conferences.  The question was what was the largest space colony
that could be built.  By removing the constraint that the whole
colony had to be rotated to get artificial gravity, I got the answer
I did rather than 100 km or so in diameter that you get for the
all-spinning case.

Dani Eder

From: ederd@bcstec.ca.boeing.com (Dani Eder)
Subject: Re: Bubbleworld (was Ringworld)
Date: Sep 11 1995
Newsgroups: sci.space.tech

gherbert@crl.com (George Herbert) writes:

>Dani Eder <ederd@bcstec.ca.boeing.com> wrote:
>>If we assume that the living space has an average density of 10
>>kg/m^3 (air is 1.2 kg/m^3, the balance is people, houses, trees, etc.),
>>then the living space has a limited thickness based on breathability.
>>After 2400 km of thickness, the air will be at the equivalent of
>>3000 m above sea level on Earth, which is about the limit of ordinary

>Umm, I don't get it.  2400 km of thickness in which direction?
>You said people are living on the inside of the sphere, shouldn't
>pressure go up as you get closer to the center (weak self-gravitation)?
>Speaking of which, there will be weak self-gravitation pulling people
>down towards the center... do you hang off the outer shell you describe
>with gravitational down towards the center, or what?

The 2400 km figure is from the inner hydrogen core/living volume
boundary to the outer steel shell.  By analogy to a soap bubble, it
represents the thickness of the soap film.  Gravitation points to
the center of the Bubbleworld, and is on the order of 1/1000 of a
gravity.  Thus over the 2400 km of height, the ambient air pressure
will drop as much as it does on Earth over 2.4 km.  Gravity is low
enough that essentially arbitrary structural arrangements are
possible.  For example, if you want to hang your city from the
outer shell and spin it to get 1 gee locally, that can be done
with real materials.

>>The bubbleworld is too diffuse to hold the atmosphere in by gravity,
>>so an outer shell (steel is handy) is used to keep it in.  It works
>>out to 500 m in thickness.  The total mass of such a world is 3x the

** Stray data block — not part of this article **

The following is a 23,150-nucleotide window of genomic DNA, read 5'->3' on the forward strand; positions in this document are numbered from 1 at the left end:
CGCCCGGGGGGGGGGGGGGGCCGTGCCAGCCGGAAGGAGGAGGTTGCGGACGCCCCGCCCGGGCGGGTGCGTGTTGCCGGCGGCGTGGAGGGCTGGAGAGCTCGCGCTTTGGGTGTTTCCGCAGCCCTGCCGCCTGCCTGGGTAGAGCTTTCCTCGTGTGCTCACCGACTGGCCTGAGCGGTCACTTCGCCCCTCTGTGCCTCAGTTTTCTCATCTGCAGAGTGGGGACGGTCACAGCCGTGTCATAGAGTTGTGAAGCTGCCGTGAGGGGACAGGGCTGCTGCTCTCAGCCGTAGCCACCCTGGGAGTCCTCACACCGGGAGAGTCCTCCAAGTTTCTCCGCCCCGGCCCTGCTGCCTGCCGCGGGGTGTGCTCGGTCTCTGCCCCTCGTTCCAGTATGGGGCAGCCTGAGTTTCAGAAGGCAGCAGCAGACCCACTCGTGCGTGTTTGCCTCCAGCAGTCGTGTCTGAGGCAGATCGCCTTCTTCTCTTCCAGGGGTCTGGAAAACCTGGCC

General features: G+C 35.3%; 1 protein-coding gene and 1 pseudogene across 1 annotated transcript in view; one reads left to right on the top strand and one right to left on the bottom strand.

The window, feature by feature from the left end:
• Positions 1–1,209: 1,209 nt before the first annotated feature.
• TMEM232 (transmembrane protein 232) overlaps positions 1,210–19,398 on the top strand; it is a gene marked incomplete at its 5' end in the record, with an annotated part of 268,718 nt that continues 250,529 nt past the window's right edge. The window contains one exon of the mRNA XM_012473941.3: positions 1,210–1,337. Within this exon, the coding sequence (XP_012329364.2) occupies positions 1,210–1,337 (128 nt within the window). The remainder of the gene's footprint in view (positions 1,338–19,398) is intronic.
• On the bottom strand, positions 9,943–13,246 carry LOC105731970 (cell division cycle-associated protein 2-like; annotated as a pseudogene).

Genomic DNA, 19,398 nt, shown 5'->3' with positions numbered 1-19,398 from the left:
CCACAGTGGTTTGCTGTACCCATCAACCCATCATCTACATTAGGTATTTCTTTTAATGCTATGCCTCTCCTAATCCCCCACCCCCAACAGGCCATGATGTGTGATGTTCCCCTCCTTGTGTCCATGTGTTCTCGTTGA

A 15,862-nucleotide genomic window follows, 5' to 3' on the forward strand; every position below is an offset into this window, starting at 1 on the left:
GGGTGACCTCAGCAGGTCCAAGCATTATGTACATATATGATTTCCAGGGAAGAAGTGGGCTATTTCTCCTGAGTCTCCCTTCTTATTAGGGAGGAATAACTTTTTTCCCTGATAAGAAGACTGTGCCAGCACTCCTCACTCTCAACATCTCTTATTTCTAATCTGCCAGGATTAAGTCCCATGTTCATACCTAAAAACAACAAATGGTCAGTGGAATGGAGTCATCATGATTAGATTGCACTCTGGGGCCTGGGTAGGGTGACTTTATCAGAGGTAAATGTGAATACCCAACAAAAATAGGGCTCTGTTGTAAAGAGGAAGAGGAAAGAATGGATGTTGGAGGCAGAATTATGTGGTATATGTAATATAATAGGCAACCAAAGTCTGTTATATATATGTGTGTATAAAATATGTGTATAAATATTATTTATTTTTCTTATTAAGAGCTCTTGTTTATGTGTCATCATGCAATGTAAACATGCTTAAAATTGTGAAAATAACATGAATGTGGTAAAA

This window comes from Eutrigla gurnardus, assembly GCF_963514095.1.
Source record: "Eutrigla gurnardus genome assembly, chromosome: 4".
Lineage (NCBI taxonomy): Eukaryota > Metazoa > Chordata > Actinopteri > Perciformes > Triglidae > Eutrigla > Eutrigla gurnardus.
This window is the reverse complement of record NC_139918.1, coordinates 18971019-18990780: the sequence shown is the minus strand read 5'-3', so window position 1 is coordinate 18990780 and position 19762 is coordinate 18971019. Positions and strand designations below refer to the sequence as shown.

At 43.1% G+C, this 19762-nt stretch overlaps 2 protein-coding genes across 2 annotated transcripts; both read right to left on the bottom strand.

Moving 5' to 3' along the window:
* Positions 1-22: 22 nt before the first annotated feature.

>>Earth's, so there should be enough raw material to build one out of
>>a typical solar system.

>500 meters?  You should be able to reduce that to nearly zero, by
>placing the outer shell where outward atmospheric pressure and
>inwards gravity balance...

That is a design choice.  The particular design I chose had the
shell divided into ten 50-meter thick shells separated by a km or
two each, as a multi-layer asteroid/comet impact shield, with the
spaces in-between filled with air that drops in pressure 10% per
layer.  The pressure in a bubbleworld drops slowly with altitude,
so moving the shell outwards would entail supplying a lot more
atmosphere.  On the other hand, several thousand km of air might
be more effective as a asteroid/comet shield.  This needs more study.

>>The limit on how many people can live there is driven by waste
>>heat radiation from the surface.  If we allow 10 kW per person
>>for power use of all kinds, we need 20 m^2 per person, so the total
>>population would be limited to 36,000 trillion, or about 6 million
>>times that of Earth.  Given the factor of a million in living
>>volume, that works out to 6x the living density of Earth.  Since
>>a lot of the Earth's living space is not useable (ocean, desert,
>>polar regions), the effective living density is not very different
>>from what we have today.
>>Dani Eder

>This sounds great, though I don't fully understand it yet...
>definitely worth further investegation.  Sounds much more
>practical than inventing unobtanium to make a ringworld 8-)

Another feature of a bubbleworld is that it can be built incrementally.
outer shell as described above.  Add one more outer shell, increase
the pressure in all the layers.  Then the innermost layer can be
dismantled and recycled into the next outer layer (plus a little
bit for the fact that the outer shell is bigger than the inner
shell).  Meantime, in the center you are expanding the central
bubble filled with hydrogen.  Your cities or whatever will move
outwards as the shells expand, thus moving apart from each other
as more 'land' gets built - sort of like the galaxies move away
from each other in the Big Bang.

Now, I don't really propose that a big bubbleworld is the 'best'